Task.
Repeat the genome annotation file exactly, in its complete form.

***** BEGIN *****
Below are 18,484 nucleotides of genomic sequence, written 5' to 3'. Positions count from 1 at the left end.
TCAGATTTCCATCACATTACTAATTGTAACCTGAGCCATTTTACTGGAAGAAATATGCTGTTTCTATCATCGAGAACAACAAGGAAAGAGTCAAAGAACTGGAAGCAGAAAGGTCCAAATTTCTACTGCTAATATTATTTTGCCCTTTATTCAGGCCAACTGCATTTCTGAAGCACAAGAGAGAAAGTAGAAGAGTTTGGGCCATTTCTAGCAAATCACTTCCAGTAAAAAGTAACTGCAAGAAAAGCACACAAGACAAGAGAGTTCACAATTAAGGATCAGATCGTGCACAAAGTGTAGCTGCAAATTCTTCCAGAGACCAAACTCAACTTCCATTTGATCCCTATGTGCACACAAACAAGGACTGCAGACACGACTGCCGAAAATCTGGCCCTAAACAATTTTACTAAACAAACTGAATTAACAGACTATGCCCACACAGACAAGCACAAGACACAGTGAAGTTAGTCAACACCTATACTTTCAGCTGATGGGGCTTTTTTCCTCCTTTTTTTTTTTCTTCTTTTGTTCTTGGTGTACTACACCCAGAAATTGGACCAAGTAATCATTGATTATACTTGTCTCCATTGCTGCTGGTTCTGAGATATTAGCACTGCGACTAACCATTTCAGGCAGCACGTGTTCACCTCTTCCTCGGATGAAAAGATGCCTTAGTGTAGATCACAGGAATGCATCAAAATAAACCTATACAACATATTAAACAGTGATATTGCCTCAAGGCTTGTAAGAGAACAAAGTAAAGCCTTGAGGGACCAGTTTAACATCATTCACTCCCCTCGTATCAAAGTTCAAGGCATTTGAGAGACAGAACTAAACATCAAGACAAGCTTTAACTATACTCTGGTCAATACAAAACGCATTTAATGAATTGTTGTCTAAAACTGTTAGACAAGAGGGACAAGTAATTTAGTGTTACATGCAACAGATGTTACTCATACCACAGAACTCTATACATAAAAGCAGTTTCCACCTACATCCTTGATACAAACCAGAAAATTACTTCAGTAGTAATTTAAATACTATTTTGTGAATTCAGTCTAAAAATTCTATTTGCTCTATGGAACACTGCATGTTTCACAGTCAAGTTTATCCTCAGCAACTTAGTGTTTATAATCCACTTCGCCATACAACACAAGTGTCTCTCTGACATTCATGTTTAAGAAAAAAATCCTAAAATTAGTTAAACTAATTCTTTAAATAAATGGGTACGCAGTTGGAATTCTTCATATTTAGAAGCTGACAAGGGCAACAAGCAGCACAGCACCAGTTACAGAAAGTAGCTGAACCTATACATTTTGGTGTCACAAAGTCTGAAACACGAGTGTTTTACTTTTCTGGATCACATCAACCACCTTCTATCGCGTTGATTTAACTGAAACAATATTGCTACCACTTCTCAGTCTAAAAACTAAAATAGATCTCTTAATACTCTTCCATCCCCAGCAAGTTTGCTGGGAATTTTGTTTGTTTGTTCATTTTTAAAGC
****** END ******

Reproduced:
Below are 18,484 nucleotides of genomic sequence, written 5' to 3'. Positions count from 1 at the left end.
TCAGATTTCCATCACATTACTAATTGTAACCTGAGCCATTTTACTGGAAGAAATATGCTGTTTCTATCATCGAGAACAACAAGGAAAGAGTCAAAGAACTGGAAGCAGAAAGGTCCAAATTTCTACTGCTAATATTATTTTGCCCTTTATTCAGGCCAACTGCATTTCTGAAGCACAAGAGAGAAAGTAGAAGAGTTTGGGCCATTTCTAGCAAATCACTTCCAGTAAAAAGTAACTGCAAGAAAAGCACACAAGACAAGAGAGTTCACAATTAAGGATCAGATCGTGCACAAAGTGTAGCTGCAAATTCTTCCAGAGACCAAACTCAACTTCCATTTGATCCCTATGTGCACACAAACAAGGACTGCAGACACGACTGCCGAAAATCTGGCCCTAAACAATTTTACTAAACAAACTGAATTAACAGACTATGCCCACACAGACAAGCACAAGACACAGTGAAGTTAGTCAACACCTATACTTTCAGCTGATGGGGCTTTTTTCCTCCTTTTTTTTTTTCTTCTTTTGTTCTTGGTGTACTACACCCAGAAATTGGACCAAGTAATCATTGATTATACTTGTCTCCATTGCTGCTGGTTCTGAGATATTAGCACTGCGACTAACCATTTCAGGCAGCACGTGTTCACCTCTTCCTCGGATGAAAAGATGCCTTAGTGTAGATCACAGGAATGCATCAAAATAAACCTATACAACATATTAAACAGTGATATTGCCTCAAGGCTTGTAAGAGAACAAAGTAAAGCCTTGAGGGACCAGTTTAACATCATTCACTCCCCTCGTATCAAAGTTCAAGGCATTTGAGAGACAGAACTAAACATCAAGACAAGCTTTAACTATACTCTGGTCAATACAAAACGCATTTAATGAATTGTTGTCTAAAACTGTTAGACAAGAGGGACAAGTAATTTAGTGTTACATGCAACAGATGTTACTCATACCACAGAACTCTATACATAAAAGCAGTTTCCACCTACATCCTTGATACAAACCAGAAAATTACTTCAGTAGTAATTTAAATACTATTTTGTGAATTCAGTCTAAAAATTCTATTTGCTCTATGGAACACTGCATGTTTCACAGTCAAGTTTATCCTCAGCAACTTAGTGTTTATAATCCACTTCGCCATACAACACAAGTGTCTCTCTGACATTCATGTTTAAGAAAAAAATCCTAAAATTAGTTAAACTAATTCTTTAAATAAATGGGTACGCAGTTGGAATTCTTCATATTTAGAAGCTGACAAGGGCAACAAGCAGCACAGCACCAGTTACAGAAAGTAGCTGAACCTATACATTTTGGTGTCACAAAGTCTGAAACACGAGTGTTTTACTTTTCTGGATCACATCAACCACCTTCTATCGCGTTGATTTAACTGAAACAATATTGCTACCACTTCTCAGTCTAAAAACTAAAATAGATCTCTTAATACTCTTCCATCCCCAGCAAGTTTGCTGGGAATTTTGTTTGTTTGTTCATTTTTAAAGC